Pectoral and pelvic girdle rotations during walking and swimming in a semi-aquatic turtle: testing functional role and constraint

Title

Pectoral and pelvic girdle rotations during walking and swimming in a semi-aquatic turtle: testing functional role and constraint

Creator

Mayerl Christopher J; Capano John G; Moreno Adam A; Wyneken Jeanette; Blob Richard W; Brainerd Elizabeth L

Publisher

The Journal of Experimental Biology

Date

2019
2019-12-12

Description

Pectoral and pelvic girdle rotations play a substantial role in enhancing stride length across diverse tetrapod lineages. However, the pectoral and pelvic girdle attach the limbs to the body in different ways and may exhibit dissimilar functions, especially during locomotion in disparate environments. Here, we tested for functional differences between the forelimb and hindlimb of the freshwater turtle Pseudemys concinna during walking and swimming using X-ray reconstruction of moving morphology (XROMM). In doing so, we also tested the commonly held notion that the shell constrains girdle motion in turtles. We found that the pectoral girdle exhibited greater rotations than the pelvic girdle on land and in water. Additionally, pelvic girdle rotations were greater on land than in water, whereas pectoral girdle rotations were similar in the two environments. These results indicate that although the magnitude of pelvic girdle rotations depends primarily on whether the weight of the body must be supported against gravity, the magnitude of pectoral girdle rotations likely depends primarily on muscular activity associated with locomotion. Furthermore, the pectoral girdle of turtles rotated more than has been observed in other taxa with sprawling postures, showing an excursion similar to that of mammals (∼38 deg). These results suggest that a rigid axial skeleton and internally positioned pectoral girdle have not constrained turtle girdle function, but rather the lack of lateral undulations in turtles and mammals may contribute to a functional convergence whereby the girdle acts as an additional limb segment to increase stride length.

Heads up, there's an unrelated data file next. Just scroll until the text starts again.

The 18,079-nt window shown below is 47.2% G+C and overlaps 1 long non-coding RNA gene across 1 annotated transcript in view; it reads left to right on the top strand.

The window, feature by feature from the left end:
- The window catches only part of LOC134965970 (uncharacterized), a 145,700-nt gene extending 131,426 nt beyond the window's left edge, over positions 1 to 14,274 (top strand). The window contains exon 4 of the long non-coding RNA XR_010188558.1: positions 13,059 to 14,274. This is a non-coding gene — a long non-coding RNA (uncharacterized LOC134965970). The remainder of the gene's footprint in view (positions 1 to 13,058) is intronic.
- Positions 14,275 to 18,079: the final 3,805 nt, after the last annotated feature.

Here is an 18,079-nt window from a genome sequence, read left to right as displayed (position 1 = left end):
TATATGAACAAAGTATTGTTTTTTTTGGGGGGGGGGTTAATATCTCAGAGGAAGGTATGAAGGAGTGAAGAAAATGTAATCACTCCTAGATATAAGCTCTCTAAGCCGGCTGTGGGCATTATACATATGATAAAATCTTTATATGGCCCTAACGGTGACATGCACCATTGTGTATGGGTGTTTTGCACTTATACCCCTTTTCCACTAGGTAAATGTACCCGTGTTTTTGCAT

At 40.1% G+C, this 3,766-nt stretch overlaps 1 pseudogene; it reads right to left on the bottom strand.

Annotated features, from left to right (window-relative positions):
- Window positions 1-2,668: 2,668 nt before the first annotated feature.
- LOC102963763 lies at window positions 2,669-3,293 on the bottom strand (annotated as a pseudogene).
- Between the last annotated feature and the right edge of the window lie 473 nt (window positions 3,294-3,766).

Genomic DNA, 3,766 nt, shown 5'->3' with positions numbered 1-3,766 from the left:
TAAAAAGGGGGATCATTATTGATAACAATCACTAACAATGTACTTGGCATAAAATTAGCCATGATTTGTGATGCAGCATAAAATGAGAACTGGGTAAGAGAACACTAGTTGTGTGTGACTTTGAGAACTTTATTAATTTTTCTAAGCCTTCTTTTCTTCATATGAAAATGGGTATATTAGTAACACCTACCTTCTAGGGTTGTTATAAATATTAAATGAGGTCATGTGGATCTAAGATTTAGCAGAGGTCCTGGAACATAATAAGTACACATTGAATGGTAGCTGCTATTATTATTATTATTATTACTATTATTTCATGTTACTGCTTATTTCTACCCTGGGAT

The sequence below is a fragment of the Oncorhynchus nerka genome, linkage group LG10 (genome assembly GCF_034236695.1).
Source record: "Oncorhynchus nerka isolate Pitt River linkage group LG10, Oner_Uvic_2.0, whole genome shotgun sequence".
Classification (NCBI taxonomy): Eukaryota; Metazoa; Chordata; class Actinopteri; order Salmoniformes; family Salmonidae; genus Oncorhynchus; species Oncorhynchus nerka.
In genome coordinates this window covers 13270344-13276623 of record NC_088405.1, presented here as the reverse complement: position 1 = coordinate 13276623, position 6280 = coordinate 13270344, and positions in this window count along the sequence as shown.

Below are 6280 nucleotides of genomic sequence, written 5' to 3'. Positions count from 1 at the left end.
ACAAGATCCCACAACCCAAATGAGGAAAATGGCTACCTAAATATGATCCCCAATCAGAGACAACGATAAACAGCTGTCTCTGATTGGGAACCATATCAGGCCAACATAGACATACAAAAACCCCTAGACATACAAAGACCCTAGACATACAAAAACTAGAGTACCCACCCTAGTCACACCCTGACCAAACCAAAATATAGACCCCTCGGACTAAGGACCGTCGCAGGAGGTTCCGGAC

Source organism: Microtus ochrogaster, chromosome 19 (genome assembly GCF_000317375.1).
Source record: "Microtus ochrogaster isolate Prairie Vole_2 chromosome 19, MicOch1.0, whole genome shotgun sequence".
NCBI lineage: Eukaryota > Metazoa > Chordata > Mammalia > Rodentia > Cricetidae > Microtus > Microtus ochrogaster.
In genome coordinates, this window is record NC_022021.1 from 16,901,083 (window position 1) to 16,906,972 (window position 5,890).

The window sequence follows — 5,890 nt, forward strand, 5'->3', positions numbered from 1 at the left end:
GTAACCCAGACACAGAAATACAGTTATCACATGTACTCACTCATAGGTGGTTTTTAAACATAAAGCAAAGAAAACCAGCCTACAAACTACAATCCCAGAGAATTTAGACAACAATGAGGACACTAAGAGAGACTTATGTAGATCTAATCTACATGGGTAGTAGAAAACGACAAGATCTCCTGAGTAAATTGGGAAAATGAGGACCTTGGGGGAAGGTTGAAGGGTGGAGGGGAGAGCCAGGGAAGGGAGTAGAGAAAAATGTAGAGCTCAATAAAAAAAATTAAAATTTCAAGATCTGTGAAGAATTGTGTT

Subject

Biomechanics; Locomotion; Morphology; X-ray reconstruction of moving morphology

Identifier

PMID: 31767737

Format

Journal Article

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Rights

Article information provided for research and reference use only. All rights are retained by the journal listed under publisher and/or the creator(s).

Issue

Pt 24

Volume

222

ISSN

1477-9145

NEOMED College

NEOMED College of Medicine

NEOMED Department

Department of Anatomy & Neurobiology; NEOMED Postdoc Publications

Update Year & Number

January 2020 Update

Citation

Mayerl Christopher J; Capano John G; Moreno Adam A; Wyneken Jeanette; Blob Richard W; Brainerd Elizabeth L, “Pectoral and pelvic girdle rotations during walking and swimming in a semi-aquatic turtle: testing functional role and constraint,” NEOMED Bibliography Database, accessed June 23, 2021, https://neomed.omeka.net/items/show/10937.

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